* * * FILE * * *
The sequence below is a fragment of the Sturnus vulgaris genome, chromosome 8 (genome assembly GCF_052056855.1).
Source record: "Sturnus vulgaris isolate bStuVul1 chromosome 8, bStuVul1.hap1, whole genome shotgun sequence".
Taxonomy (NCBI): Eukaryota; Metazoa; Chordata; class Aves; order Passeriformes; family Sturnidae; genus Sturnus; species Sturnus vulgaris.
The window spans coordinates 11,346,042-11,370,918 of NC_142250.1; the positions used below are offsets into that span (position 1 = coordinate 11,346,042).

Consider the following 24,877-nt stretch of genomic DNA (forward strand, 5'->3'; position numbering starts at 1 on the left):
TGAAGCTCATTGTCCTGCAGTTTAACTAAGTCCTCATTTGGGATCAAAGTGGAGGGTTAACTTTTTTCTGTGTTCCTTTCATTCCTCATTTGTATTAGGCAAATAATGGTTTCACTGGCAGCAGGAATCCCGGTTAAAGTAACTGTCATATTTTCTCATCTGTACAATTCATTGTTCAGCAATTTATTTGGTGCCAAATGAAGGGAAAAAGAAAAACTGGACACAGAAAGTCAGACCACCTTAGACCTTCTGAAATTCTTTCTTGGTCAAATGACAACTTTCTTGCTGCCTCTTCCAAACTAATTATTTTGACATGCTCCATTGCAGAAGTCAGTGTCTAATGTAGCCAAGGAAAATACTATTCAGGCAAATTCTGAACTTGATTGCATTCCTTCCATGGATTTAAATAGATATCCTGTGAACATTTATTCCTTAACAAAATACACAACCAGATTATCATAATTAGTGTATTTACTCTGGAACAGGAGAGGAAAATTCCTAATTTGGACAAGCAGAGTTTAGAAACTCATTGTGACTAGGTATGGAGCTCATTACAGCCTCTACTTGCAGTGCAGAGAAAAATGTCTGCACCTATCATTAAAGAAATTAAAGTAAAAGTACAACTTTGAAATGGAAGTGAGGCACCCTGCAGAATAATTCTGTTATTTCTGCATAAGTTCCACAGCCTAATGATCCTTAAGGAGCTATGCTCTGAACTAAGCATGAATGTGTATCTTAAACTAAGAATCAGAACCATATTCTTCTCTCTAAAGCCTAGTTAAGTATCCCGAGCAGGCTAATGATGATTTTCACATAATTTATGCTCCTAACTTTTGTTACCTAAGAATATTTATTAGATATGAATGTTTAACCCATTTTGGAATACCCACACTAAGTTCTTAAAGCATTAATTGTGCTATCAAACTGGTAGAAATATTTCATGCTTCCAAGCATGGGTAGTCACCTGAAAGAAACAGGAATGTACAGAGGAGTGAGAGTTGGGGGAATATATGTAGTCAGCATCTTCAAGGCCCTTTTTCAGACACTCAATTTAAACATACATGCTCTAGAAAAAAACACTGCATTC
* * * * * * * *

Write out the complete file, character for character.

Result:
The sequence below is a fragment of the Sturnus vulgaris genome, chromosome 8 (genome assembly GCF_052056855.1).
Source record: "Sturnus vulgaris isolate bStuVul1 chromosome 8, bStuVul1.hap1, whole genome shotgun sequence".
Taxonomy (NCBI): Eukaryota; Metazoa; Chordata; class Aves; order Passeriformes; family Sturnidae; genus Sturnus; species Sturnus vulgaris.
The window spans coordinates 11,346,042-11,370,918 of NC_142250.1; the positions used below are offsets into that span (position 1 = coordinate 11,346,042).

Consider the following 24,877-nt stretch of genomic DNA (forward strand, 5'->3'; position numbering starts at 1 on the left):
TGAAGCTCATTGTCCTGCAGTTTAACTAAGTCCTCATTTGGGATCAAAGTGGAGGGTTAACTTTTTTCTGTGTTCCTTTCATTCCTCATTTGTATTAGGCAAATAATGGTTTCACTGGCAGCAGGAATCCCGGTTAAAGTAACTGTCATATTTTCTCATCTGTACAATTCATTGTTCAGCAATTTATTTGGTGCCAAATGAAGGGAAAAAGAAAAACTGGACACAGAAAGTCAGACCACCTTAGACCTTCTGAAATTCTTTCTTGGTCAAATGACAACTTTCTTGCTGCCTCTTCCAAACTAATTATTTTGACATGCTCCATTGCAGAAGTCAGTGTCTAATGTAGCCAAGGAAAATACTATTCAGGCAAATTCTGAACTTGATTGCATTCCTTCCATGGATTTAAATAGATATCCTGTGAACATTTATTCCTTAACAAAATACACAACCAGATTATCATAATTAGTGTATTTACTCTGGAACAGGAGAGGAAAATTCCTAATTTGGACAAGCAGAGTTTAGAAACTCATTGTGACTAGGTATGGAGCTCATTACAGCCTCTACTTGCAGTGCAGAGAAAAATGTCTGCACCTATCATTAAAGAAATTAAAGTAAAAGTACAACTTTGAAATGGAAGTGAGGCACCCTGCAGAATAATTCTGTTATTTCTGCATAAGTTCCACAGCCTAATGATCCTTAAGGAGCTATGCTCTGAACTAAGCATGAATGTGTATCTTAAACTAAGAATCAGAACCATATTCTTCTCTCTAAAGCCTAGTTAAGTATCCCGAGCAGGCTAATGATGATTTTCACATAATTTATGCTCCTAACTTTTGTTACCTAAGAATATTTATTAGATATGAATGTTTAACCCATTTTGGAATACCCACACTAAGTTCTTAAAGCATTAATTGTGCTATCAAACTGGTAGAAATATTTCATGCTTCCAAGCATGGGTAGTCACCTGAAAGAAACAGGAATGTACAGAGGAGTGAGAGTTGGGGGAATATATGTAGTCAGCATCTTCAAGGCCCTTTTTCAGACACTCAATTTAAACATACATGCTCTAGAAAAAAACACTGCATTC